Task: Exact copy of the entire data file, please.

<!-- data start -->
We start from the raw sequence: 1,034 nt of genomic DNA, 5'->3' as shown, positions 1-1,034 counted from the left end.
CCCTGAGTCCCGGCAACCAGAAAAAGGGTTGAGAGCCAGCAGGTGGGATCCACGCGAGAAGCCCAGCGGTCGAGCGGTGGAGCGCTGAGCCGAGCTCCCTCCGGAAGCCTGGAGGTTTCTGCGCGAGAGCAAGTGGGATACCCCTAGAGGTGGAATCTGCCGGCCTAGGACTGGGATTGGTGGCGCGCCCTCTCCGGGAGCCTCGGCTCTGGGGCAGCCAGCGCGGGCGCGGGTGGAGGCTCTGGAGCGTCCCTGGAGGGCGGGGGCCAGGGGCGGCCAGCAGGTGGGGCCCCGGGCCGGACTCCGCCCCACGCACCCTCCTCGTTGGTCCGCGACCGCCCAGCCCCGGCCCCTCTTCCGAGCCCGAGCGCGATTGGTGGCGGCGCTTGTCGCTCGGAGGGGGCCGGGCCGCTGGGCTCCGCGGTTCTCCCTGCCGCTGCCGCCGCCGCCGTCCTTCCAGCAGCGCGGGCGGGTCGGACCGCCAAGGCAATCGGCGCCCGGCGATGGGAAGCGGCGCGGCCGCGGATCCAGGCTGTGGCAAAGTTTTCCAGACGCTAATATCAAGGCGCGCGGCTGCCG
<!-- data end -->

We start from the raw sequence: 1,034 nt of genomic DNA, 5'->3' as shown, positions 1-1,034 counted from the left end.
CCCTGAGTCCCGGCAACCAGAAAAAGGGTTGAGAGCCAGCAGGTGGGATCCACGCGAGAAGCCCAGCGGTCGAGCGGTGGAGCGCTGAGCCGAGCTCCCTCCGGAAGCCTGGAGGTTTCTGCGCGAGAGCAAGTGGGATACCCCTAGAGGTGGAATCTGCCGGCCTAGGACTGGGATTGGTGGCGCGCCCTCTCCGGGAGCCTCGGCTCTGGGGCAGCCAGCGCGGGCGCGGGTGGAGGCTCTGGAGCGTCCCTGGAGGGCGGGGGCCAGGGGCGGCCAGCAGGTGGGGCCCCGGGCCGGACTCCGCCCCACGCACCCTCCTCGTTGGTCCGCGACCGCCCAGCCCCGGCCCCTCTTCCGAGCCCGAGCGCGATTGGTGGCGGCGCTTGTCGCTCGGAGGGGGCCGGGCCGCTGGGCTCCGCGGTTCTCCCTGCCGCTGCCGCCGCCGCCGTCCTTCCAGCAGCGCGGGCGGGTCGGACCGCCAAGGCAATCGGCGCCCGGCGATGGGAAGCGGCGCGGCCGCGGATCCAGGCTGTGGCAAAGTTTTCCAGACGCTAATATCAAGGCGCGCGGCTGCCG